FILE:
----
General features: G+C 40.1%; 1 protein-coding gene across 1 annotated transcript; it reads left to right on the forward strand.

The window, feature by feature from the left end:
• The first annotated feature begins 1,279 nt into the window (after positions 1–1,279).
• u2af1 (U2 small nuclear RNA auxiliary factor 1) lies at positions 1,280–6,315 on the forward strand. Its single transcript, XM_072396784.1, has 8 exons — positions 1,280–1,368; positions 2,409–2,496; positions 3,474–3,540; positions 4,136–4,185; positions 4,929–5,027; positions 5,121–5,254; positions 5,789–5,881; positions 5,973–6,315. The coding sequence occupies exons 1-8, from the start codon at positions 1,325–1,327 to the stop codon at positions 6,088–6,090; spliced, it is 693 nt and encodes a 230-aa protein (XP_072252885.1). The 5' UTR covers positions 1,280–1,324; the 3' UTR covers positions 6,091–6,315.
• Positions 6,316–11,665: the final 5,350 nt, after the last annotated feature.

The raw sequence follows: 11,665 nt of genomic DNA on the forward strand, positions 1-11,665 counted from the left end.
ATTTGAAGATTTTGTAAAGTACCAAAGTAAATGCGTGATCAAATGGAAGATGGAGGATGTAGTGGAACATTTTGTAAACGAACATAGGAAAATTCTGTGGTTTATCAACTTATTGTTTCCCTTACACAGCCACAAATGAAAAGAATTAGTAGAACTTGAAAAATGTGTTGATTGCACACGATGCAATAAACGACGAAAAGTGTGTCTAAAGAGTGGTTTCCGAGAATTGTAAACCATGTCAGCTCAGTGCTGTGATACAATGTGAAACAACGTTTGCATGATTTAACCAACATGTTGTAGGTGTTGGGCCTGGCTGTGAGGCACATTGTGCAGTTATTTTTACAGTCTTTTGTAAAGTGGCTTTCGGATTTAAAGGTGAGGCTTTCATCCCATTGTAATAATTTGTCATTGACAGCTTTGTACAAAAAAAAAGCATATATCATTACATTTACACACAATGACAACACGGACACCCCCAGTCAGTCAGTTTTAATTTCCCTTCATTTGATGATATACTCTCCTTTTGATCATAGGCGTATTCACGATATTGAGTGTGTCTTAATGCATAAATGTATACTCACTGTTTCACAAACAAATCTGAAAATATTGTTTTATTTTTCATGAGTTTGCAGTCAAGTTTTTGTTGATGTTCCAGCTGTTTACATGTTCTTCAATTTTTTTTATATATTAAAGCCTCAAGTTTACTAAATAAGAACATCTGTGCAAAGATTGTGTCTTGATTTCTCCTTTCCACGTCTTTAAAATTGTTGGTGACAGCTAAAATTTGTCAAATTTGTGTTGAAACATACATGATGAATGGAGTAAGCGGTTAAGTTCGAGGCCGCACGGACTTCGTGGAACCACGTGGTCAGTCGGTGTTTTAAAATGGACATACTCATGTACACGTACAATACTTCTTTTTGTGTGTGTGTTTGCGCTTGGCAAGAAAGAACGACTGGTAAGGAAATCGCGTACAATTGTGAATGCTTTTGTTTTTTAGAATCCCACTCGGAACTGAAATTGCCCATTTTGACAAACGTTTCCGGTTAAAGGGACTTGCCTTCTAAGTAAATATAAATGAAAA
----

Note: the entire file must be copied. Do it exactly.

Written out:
General features: G+C 40.1%; 1 protein-coding gene across 1 annotated transcript; it reads left to right on the forward strand.

The window, feature by feature from the left end:
• The first annotated feature begins 1,279 nt into the window (after positions 1–1,279).
• u2af1 (U2 small nuclear RNA auxiliary factor 1) lies at positions 1,280–6,315 on the forward strand. Its single transcript, XM_072396784.1, has 8 exons — positions 1,280–1,368; positions 2,409–2,496; positions 3,474–3,540; positions 4,136–4,185; positions 4,929–5,027; positions 5,121–5,254; positions 5,789–5,881; positions 5,973–6,315. The coding sequence occupies exons 1-8, from the start codon at positions 1,325–1,327 to the stop codon at positions 6,088–6,090; spliced, it is 693 nt and encodes a 230-aa protein (XP_072252885.1). The 5' UTR covers positions 1,280–1,324; the 3' UTR covers positions 6,091–6,315.
• Positions 6,316–11,665: the final 5,350 nt, after the last annotated feature.

The raw sequence follows: 11,665 nt of genomic DNA on the forward strand, positions 1-11,665 counted from the left end.
ATTTGAAGATTTTGTAAAGTACCAAAGTAAATGCGTGATCAAATGGAAGATGGAGGATGTAGTGGAACATTTTGTAAACGAACATAGGAAAATTCTGTGGTTTATCAACTTATTGTTTCCCTTACACAGCCACAAATGAAAAGAATTAGTAGAACTTGAAAAATGTGTTGATTGCACACGATGCAATAAACGACGAAAAGTGTGTCTAAAGAGTGGTTTCCGAGAATTGTAAACCATGTCAGCTCAGTGCTGTGATACAATGTGAAACAACGTTTGCATGATTTAACCAACATGTTGTAGGTGTTGGGCCTGGCTGTGAGGCACATTGTGCAGTTATTTTTACAGTCTTTTGTAAAGTGGCTTTCGGATTTAAAGGTGAGGCTTTCATCCCATTGTAATAATTTGTCATTGACAGCTTTGTACAAAAAAAAAGCATATATCATTACATTTACACACAATGACAACACGGACACCCCCAGTCAGTCAGTTTTAATTTCCCTTCATTTGATGATATACTCTCCTTTTGATCATAGGCGTATTCACGATATTGAGTGTGTCTTAATGCATAAATGTATACTCACTGTTTCACAAACAAATCTGAAAATATTGTTTTATTTTTCATGAGTTTGCAGTCAAGTTTTTGTTGATGTTCCAGCTGTTTACATGTTCTTCAATTTTTTTTATATATTAAAGCCTCAAGTTTACTAAATAAGAACATCTGTGCAAAGATTGTGTCTTGATTTCTCCTTTCCACGTCTTTAAAATTGTTGGTGACAGCTAAAATTTGTCAAATTTGTGTTGAAACATACATGATGAATGGAGTAAGCGGTTAAGTTCGAGGCCGCACGGACTTCGTGGAACCACGTGGTCAGTCGGTGTTTTAAAATGGACATACTCATGTACACGTACAATACTTCTTTTTGTGTGTGTGTTTGCGCTTGGCAAGAAAGAACGACTGGTAAGGAAATCGCGTACAATTGTGAATGCTTTTGTTTTTTAGAATCCCACTCGGAACTGAAATTGCCCATTTTGACAAACGTTTCCGGTTAAAGGGACTTGCCTTCTAAGTAAATATAAATGAAAA